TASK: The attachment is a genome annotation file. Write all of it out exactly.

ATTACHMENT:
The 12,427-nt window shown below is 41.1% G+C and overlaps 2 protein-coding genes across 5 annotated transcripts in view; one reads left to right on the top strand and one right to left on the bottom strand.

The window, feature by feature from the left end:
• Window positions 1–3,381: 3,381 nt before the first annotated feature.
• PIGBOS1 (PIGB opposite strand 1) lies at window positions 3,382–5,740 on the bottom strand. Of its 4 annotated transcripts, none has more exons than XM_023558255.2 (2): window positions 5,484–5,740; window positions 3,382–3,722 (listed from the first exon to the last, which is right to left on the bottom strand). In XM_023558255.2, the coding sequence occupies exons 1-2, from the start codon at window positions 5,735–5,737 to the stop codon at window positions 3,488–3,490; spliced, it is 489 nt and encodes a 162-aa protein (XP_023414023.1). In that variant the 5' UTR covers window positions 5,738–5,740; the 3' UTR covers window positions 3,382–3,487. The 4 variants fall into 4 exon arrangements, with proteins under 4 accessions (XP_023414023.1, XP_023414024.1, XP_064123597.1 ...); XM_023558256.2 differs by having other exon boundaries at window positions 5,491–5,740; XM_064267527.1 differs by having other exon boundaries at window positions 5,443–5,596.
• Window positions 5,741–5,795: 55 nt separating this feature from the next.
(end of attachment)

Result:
The 12,427-nt window shown below is 41.1% G+C and overlaps 2 protein-coding genes across 5 annotated transcripts in view; one reads left to right on the top strand and one right to left on the bottom strand.

The window, feature by feature from the left end:
• Window positions 1–3,381: 3,381 nt before the first annotated feature.
• PIGBOS1 (PIGB opposite strand 1) lies at window positions 3,382–5,740 on the bottom strand. Of its 4 annotated transcripts, none has more exons than XM_023558255.2 (2): window positions 5,484–5,740; window positions 3,382–3,722 (listed from the first exon to the last, which is right to left on the bottom strand). In XM_023558255.2, the coding sequence occupies exons 1-2, from the start codon at window positions 5,735–5,737 to the stop codon at window positions 3,488–3,490; spliced, it is 489 nt and encodes a 162-aa protein (XP_023414023.1). In that variant the 5' UTR covers window positions 5,738–5,740; the 3' UTR covers window positions 3,382–3,487. The 4 variants fall into 4 exon arrangements, with proteins under 4 accessions (XP_023414023.1, XP_023414024.1, XP_064123597.1 ...); XM_023558256.2 differs by having other exon boundaries at window positions 5,491–5,740; XM_064267527.1 differs by having other exon boundaries at window positions 5,443–5,596.
• Window positions 5,741–5,795: 55 nt separating this feature from the next.